Republican candidate believes that tech companies can hand over encrypted data without force

Republican presidential candidate Carly Fiorina said in Tuesday night’s Republican presidential debate that she believes encrypted data should be handed over to the government – and that the government should ask tech companies instead of forcing them.

Many blame the Edward Snowden NSA disclosure as the reason behind the tech industry’s decision to refuse to capitulate with the government on this front, but a lot of the debate has to do with user data and the government’s right to it. Many tech companies simply feel that users should have privacy and control over that data, and that the government should be forced to comply with certain rules and regulations that seek to protect users. Of course, this hasn’t set well with the FBI, who is fearful of data encryption within mobile devices due to the fact that the government couldn’t benefit from backdoors that would give it an entrance into mobile devices. Data encryption “scrambles” encrypted data inside the device so that it doesn’t always exist in the same place at any given moment in time. Data encryption, thus, would force the government to secure proper documentation before gaining access, as opposed to no data encryption that could allow the government to hack devices remotely.

Asking tech companies is not as easy as it sounds, unfortunately. Tech companies themselves are often forced to comply against their own wishes, but the real issue for tech companies rears its head in the customer base. Tech companies are entrusted to maintain the privacy of its users as well as their data, and with the government forcing tech companies to comply, many have decided to do all they can to keep the government’s hands off user data that isn’t obtained through proper channels. In other words, tech companies refuse to play the Devil’s advocate and just hand over encrypted data to the government because it asks for it.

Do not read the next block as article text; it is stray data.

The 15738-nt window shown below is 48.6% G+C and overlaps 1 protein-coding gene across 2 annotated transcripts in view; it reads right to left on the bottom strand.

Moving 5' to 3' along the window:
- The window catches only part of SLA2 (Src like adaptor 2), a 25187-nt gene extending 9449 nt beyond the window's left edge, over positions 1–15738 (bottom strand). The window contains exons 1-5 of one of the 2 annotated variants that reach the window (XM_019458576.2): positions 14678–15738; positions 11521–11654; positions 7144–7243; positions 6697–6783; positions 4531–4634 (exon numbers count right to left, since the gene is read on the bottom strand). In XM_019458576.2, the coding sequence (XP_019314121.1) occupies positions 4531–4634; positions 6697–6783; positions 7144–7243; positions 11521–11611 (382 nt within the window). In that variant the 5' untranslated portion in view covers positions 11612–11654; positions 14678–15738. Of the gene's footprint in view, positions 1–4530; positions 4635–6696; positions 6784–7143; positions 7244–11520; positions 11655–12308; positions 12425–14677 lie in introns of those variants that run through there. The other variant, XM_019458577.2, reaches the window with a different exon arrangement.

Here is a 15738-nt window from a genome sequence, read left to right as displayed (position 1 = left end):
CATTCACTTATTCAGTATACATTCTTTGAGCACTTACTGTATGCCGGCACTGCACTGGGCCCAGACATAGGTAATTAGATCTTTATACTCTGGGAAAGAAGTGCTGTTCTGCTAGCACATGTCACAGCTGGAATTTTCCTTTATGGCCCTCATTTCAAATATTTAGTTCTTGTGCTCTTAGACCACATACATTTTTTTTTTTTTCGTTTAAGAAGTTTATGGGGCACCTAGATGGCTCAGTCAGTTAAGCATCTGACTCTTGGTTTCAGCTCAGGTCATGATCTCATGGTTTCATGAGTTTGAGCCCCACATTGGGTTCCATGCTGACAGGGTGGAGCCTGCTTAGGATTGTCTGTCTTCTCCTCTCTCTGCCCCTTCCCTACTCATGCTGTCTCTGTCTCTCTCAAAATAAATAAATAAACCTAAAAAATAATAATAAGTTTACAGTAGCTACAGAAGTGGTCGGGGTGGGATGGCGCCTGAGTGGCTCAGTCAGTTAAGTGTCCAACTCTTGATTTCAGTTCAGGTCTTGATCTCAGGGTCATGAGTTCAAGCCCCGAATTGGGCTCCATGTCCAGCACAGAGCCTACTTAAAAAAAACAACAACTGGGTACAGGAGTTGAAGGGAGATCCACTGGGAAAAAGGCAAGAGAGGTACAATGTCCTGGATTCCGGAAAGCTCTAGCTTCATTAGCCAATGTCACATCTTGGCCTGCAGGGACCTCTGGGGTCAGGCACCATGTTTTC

The reason for the tech company disapproval of governmental intrusion has a lot to do with the trust and respect of its customer base as well as economics. If a tech company is known to “be in the back pocket” of the government, then customers will lose trust and respect in that company and turn to others that are less intrusive. Tech companies can always comply with the government (and many do), but their cooperation is often hushed, silenced, or simply downplayed so that it doesn’t negatively impact their customer base. Tech companies are fine with not complying with the government in encrypted data, particularly if that’s the direction their customer base(s) is headed in.

Last but not least, tech companies don’t want to lose financial investment, money, profit, revenue, the whole shebang. This is the reason why Facebook-owned WhatsApp is working on providing end-to-end data encryption for its users: because private messaging app Telegram is scooping up WhatsApp’s former customer base due to its end-to-end encrypted data. Data encryption is popular with customers, and tech companies that want to live another day will go along. Customers don’t want a service that comes with backdoor access to its data for the government, and they don’t want tech companies that hand it over without a fight.

Carly Fiorina has a good idea, and good intentions, but it’ll be a blazing-hot day in December before her vision is realized. The government should ask for encrypted data and accept “no” if such isn’t given, finding the proper channels to go through to obtain information. As mentioned elsewhere, putting millions of users at risk to catch 5 users is not worth the risk for the innocent customer base.

Renee Biana

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